A new study published in the Proceedings of the Royal Society B: Biological Sciences provides evidence that hummingbird tongues act like micropumps when drinking nectar. This finding is in contrast to the long-held belief that their tongues use capillary action to pull in fluids. A team of researchers from the University of Connecticut used high-speed film to capture 18 species of wild hummingbirds as they drank from special transparent feeders. They made sure to mimic wildflowers by developing feeders with similar shapes, volumes and concentrations of nectar as the real thing. What they found was that none of the animals used capillary action. Instead the birds flatten their tongues with their beaks which results in an elastic expansion of two narrow tubes along their tongue. This draws the nectar into the tongue, which then recoils to a cylindrical shape as they draw it into their mouths.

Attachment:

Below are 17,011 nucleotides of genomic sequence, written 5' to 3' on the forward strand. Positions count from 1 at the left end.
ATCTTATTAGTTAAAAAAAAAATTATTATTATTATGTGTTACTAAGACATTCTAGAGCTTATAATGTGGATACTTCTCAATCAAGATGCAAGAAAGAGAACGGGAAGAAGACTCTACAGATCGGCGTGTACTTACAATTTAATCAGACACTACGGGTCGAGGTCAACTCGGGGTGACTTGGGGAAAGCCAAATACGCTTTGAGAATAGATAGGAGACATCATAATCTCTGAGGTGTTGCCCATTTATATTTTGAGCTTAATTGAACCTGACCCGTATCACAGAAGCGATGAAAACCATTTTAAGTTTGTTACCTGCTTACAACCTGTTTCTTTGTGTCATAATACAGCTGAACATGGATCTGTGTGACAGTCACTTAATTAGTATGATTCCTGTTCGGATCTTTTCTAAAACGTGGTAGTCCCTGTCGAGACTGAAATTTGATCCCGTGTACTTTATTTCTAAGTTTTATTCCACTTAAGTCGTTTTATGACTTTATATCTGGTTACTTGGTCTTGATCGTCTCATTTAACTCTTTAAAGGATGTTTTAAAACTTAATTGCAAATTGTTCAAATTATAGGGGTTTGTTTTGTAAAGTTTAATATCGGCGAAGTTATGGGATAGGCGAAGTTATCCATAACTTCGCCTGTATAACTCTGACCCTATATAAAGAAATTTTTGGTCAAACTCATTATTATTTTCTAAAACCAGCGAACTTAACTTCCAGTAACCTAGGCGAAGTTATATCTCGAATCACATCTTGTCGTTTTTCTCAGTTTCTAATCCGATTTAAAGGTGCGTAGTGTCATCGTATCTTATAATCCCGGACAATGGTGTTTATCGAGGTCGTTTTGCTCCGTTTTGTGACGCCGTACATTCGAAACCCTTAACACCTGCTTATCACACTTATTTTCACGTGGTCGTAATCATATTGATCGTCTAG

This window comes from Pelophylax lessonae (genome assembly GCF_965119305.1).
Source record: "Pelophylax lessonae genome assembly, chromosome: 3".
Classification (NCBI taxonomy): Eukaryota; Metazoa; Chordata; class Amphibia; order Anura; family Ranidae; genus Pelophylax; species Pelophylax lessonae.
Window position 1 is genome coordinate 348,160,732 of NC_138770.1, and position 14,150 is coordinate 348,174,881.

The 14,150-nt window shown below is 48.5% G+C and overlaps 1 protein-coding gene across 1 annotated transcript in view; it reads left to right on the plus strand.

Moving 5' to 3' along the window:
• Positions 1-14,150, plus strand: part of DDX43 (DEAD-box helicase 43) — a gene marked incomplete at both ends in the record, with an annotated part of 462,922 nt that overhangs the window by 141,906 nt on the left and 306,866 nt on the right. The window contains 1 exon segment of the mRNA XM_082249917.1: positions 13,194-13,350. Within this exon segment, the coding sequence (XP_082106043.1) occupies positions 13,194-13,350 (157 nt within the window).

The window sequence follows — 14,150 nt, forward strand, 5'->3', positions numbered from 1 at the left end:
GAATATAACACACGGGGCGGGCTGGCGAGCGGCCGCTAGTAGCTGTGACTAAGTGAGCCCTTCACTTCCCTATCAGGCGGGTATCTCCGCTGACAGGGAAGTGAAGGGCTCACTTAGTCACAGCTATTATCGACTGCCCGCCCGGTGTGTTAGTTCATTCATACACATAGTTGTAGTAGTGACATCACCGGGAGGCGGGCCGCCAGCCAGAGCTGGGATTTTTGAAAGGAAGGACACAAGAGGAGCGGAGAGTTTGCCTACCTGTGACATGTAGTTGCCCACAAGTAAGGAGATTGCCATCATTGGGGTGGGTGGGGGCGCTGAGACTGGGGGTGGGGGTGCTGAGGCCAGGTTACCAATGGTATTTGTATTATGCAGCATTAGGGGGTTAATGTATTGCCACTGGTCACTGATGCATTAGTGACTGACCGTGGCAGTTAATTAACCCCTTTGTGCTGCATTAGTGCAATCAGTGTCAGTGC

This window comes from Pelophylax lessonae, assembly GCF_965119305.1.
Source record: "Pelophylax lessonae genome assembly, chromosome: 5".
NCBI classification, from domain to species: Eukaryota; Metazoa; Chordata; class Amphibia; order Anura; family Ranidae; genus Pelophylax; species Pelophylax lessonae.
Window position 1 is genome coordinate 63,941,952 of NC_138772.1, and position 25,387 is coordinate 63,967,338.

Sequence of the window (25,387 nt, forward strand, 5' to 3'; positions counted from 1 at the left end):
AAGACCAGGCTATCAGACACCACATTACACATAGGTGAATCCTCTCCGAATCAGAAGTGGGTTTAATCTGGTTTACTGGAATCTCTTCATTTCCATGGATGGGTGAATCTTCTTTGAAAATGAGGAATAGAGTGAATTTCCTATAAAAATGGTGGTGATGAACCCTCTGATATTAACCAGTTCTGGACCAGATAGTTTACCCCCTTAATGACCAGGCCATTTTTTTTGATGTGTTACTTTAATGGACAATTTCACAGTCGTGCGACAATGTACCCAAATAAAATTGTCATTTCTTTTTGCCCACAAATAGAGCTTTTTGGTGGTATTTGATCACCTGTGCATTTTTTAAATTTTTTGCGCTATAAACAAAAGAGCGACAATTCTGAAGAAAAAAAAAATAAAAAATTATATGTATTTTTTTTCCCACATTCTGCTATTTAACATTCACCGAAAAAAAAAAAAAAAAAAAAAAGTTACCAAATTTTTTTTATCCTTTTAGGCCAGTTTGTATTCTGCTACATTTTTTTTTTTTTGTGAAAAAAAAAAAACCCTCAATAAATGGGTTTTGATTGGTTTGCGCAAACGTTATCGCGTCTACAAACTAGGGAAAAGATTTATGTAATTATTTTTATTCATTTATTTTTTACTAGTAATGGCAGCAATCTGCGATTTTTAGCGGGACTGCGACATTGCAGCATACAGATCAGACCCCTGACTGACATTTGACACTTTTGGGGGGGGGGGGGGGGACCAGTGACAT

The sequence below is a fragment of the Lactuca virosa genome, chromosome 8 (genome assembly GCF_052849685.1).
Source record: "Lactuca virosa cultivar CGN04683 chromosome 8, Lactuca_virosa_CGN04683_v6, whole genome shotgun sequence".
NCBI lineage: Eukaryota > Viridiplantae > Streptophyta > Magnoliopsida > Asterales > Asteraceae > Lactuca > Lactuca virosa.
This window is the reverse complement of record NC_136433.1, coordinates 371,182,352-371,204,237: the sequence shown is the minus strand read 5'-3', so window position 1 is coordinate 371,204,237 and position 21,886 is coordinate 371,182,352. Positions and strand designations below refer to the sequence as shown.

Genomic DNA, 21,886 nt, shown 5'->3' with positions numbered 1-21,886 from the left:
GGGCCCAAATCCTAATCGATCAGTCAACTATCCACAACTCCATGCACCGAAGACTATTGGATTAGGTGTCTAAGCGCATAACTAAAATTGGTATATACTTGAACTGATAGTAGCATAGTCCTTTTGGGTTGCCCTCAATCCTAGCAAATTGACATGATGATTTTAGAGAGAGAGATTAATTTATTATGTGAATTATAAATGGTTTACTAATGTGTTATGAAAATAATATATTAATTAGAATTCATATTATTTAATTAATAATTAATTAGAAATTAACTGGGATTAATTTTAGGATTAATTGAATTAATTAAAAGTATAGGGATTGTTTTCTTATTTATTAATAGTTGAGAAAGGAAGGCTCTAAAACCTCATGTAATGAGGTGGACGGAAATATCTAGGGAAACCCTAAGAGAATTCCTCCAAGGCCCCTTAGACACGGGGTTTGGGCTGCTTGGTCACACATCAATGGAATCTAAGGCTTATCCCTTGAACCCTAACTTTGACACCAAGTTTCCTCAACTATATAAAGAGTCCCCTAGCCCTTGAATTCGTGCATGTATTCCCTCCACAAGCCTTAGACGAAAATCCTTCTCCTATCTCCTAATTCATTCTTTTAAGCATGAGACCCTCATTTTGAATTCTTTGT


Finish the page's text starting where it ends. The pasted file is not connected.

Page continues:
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Hummingbirds are awesome.
I wonder why OUR tongues didn’t evolve that way.
We wouldn’t need straws for our Juicy Juice.
The hummingbird micropump is a wonderful resource to invent a similar tubularis or something else.